A provision that came into effect 1 July 2021 formalises an important documentation process that can be quite onerous. However, there’s a way to make compliance simpler.
The construction industry is going through a period of reform, partially to address an increasing need for greater sustainability and energy efficiency, and partially to ensure safe building practices. Progress, innovation and safety haven’t always gone together. That’s why the National Construction Code (NCC) encourages innovation within a framework.
From 1 July 2021, that framework was tightened with the formalisation of processes and documentation requirements for the development of performance solutions. As a result, large and complex solutions can require a major performance-based design brief that demands a lot of documentation.
“Actually, this is not new, we have been encouraged to do this for some time,” says Homeira Aryanpad, civil structural engineer and National Technical Manager of Bondor/Metecno. “But it became mandatory on 1 July. As engineers, we sometimes get involved in contributing to the development of performance solutions. So it’s important that we understand the requirements.”
A four-step process
Whether an engineer specialises in structural integrity or fire safety, sustainability or HVAC, any performance solution in the construction arena now attracts a documented, four-step process. This is outlined in detail in Bondor-Metecno’s whitepaper Will Your Design Solution Perform on 1st July 2021? (free signup required).
Briefly, that process involves:
- A performance-based design brief identifying applicable NCC provisions
- A detailed analysis demonstrating the product meets all performance requirements, and outlining limitations and exclusions
- A robust evaluation process of the design proposal
- A final report that clearly demonstrates and confirms that the design will be acceptable and meet all performance requirements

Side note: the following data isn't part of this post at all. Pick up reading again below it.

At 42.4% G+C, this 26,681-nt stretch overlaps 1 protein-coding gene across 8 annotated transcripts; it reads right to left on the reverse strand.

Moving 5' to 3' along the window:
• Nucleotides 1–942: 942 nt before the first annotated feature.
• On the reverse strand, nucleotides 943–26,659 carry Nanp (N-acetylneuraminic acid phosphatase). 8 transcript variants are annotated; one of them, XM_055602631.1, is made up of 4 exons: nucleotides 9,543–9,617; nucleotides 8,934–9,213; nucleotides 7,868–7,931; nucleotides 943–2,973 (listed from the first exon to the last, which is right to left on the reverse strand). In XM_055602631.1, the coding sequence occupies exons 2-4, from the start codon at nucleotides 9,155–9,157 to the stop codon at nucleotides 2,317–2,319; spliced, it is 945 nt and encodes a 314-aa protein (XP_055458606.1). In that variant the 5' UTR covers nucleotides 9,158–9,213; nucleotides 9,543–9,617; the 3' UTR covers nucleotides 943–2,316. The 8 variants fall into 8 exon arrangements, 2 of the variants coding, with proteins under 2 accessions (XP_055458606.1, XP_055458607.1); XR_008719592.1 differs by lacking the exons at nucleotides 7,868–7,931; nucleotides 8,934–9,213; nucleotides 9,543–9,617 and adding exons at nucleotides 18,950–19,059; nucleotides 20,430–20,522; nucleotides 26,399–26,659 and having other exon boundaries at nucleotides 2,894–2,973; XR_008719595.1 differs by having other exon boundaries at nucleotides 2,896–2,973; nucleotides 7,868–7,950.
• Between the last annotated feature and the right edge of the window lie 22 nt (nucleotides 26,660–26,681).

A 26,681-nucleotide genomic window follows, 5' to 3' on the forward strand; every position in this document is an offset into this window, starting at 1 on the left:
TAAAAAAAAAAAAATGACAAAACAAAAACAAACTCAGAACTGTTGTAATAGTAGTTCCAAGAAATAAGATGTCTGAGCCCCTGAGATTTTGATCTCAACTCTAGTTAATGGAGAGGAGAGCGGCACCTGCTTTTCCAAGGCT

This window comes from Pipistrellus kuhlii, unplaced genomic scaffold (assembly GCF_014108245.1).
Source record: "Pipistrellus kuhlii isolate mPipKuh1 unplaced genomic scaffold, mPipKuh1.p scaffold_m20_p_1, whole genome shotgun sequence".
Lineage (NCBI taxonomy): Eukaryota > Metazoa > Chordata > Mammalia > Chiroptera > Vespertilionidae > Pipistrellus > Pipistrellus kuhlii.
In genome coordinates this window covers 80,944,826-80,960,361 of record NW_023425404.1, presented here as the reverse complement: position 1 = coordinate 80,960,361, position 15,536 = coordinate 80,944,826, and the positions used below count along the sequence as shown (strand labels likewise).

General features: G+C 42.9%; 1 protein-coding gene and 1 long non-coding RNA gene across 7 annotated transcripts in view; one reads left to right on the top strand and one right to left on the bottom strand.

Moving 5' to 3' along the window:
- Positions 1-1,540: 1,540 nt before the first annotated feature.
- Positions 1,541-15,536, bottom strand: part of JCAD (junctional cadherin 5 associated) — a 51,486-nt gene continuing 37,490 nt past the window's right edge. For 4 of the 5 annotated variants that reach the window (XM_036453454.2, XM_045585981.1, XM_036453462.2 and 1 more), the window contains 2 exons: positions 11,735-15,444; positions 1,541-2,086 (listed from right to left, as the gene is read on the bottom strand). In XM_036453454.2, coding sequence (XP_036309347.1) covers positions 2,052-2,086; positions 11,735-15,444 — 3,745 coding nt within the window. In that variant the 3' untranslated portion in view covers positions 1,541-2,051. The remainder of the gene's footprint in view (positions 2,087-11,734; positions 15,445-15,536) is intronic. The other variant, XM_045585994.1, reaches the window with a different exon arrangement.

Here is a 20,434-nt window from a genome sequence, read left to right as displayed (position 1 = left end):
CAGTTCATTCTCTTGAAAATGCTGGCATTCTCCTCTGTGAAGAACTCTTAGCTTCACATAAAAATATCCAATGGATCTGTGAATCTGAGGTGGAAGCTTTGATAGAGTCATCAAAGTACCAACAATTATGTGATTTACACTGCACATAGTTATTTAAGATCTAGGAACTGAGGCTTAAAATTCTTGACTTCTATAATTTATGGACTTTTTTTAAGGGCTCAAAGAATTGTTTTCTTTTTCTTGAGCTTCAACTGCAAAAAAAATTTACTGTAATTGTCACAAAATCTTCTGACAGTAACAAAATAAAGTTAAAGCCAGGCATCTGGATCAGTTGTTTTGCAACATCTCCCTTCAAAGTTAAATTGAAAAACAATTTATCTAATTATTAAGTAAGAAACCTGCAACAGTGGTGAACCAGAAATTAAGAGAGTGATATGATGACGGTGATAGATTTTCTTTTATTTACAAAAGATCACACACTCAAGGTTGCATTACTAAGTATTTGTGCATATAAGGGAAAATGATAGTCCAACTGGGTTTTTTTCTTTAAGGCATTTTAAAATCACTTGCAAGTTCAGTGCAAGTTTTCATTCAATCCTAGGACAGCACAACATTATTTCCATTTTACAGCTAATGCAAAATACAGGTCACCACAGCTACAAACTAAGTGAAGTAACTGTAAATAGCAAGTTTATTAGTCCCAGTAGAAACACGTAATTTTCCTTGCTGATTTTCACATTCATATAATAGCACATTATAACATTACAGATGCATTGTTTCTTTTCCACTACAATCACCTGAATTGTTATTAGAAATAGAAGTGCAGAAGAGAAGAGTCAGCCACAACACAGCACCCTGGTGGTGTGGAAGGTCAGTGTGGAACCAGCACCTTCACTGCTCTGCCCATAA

“For an engineer, the analysis can be quite extensive,” Aryanpad says. “You need to have a clear understanding of all the relevant NCC provisions. You then need to look for pieces of evidence that demonstrate compliance to those provisions and verify them individually.”
This is where the hard work begins, says Aryanpad.
“For example, if you want to use a test report as a piece of evidence, you first need to validate the test report,” she says.
“From that point, information requirements continue to grow. You need to ensure you are looking at a relevant report from an accredited testing facility, that it is tested to the right standard, to the most up-to-date version of that standard, and that the test report hasn’t expired. You need to confirm that the correct product has been tested and that it captures any relevant product variations.”
There are a lot of questions involved in this process, says Aryanpad.
“Is the manufacturer producing the same product today that they produced when it was tested? Do they have any evidence to verify that? And have their suppliers been audited? These questions must be answered for each piece of evidence used to show compliance to each relevant NCC provision.”
Alternatively, you can simply use a building product that has earned a CodeMark certification.
The usefulness of CodeMark
CodeMark certification is a voluntary, third-party scheme for building products that provides a method for verifying that a building product meets the nominated requirements of the Building Code of Australia (BCA).
In terms of NCC provision A2.2(4) compliance, it automatically ticks numerous boxes, dramatically reducing the effort involved in gathering documentation and evidence.
“With a CodeMark certified product, the bulk of the work has been done for you,” Aryanpad says. “Our products need to be reviewed against several clauses of the NCC, including structural reliability, weather proofing, fire resistance and energy efficiency. To maintain our CodeMark certificates, they are checked and reviewed annually.”
“The certifying body goes through all of our test reports, independent certificates and assessment reports, not only checking their validity but also ensuring all certificates and assessments have been issued by appropriately qualified engineers who are experts in their fields.
“Every year a technical review is carried out. Our production facility and quality control process is also audited, as are our suppliers of critical components, which together with our manufacturing declaration statement, provide the assurance that our products will perform as stated.”
It’s vital that engineers are aware of the new, formal process and documentation requirements for the development of performance solutions as outlined in NCC 2019 A2.2(4). For greater clarity, download the white paper.
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